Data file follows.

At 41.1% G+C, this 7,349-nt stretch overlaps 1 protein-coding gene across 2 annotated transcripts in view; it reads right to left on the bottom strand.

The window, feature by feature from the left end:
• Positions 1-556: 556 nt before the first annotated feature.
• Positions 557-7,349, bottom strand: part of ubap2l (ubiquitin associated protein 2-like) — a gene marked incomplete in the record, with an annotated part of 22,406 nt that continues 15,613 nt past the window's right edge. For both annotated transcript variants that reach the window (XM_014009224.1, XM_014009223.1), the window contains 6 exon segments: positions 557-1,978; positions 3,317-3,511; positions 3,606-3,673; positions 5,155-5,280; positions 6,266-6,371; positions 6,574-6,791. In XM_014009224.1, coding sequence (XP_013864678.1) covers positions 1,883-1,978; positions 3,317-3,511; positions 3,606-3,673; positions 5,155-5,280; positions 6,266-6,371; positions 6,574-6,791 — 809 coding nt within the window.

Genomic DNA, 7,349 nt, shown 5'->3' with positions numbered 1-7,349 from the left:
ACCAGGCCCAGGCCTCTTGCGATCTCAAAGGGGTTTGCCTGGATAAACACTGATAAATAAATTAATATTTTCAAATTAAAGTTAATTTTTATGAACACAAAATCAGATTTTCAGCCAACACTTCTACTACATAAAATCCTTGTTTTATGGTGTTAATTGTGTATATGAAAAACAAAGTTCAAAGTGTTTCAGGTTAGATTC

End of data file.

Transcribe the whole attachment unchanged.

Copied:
At 41.1% G+C, this 7,349-nt stretch overlaps 1 protein-coding gene across 2 annotated transcripts in view; it reads right to left on the bottom strand.

The window, feature by feature from the left end:
• Positions 1-556: 556 nt before the first annotated feature.
• Positions 557-7,349, bottom strand: part of ubap2l (ubiquitin associated protein 2-like) — a gene marked incomplete in the record, with an annotated part of 22,406 nt that continues 15,613 nt past the window's right edge. For both annotated transcript variants that reach the window (XM_014009224.1, XM_014009223.1), the window contains 6 exon segments: positions 557-1,978; positions 3,317-3,511; positions 3,606-3,673; positions 5,155-5,280; positions 6,266-6,371; positions 6,574-6,791. In XM_014009224.1, coding sequence (XP_013864678.1) covers positions 1,883-1,978; positions 3,317-3,511; positions 3,606-3,673; positions 5,155-5,280; positions 6,266-6,371; positions 6,574-6,791 — 809 coding nt within the window.

Genomic DNA, 7,349 nt, shown 5'->3' with positions numbered 1-7,349 from the left:
ACCAGGCCCAGGCCTCTTGCGATCTCAAAGGGGTTTGCCTGGATAAACACTGATAAATAAATTAATATTTTCAAATTAAAGTTAATTTTTATGAACACAAAATCAGATTTTCAGCCAACACTTCTACTACATAAAATCCTTGTTTTATGGTGTTAATTGTGTATATGAAAAACAAAGTTCAAAGTGTTTCAGGTTAGATTC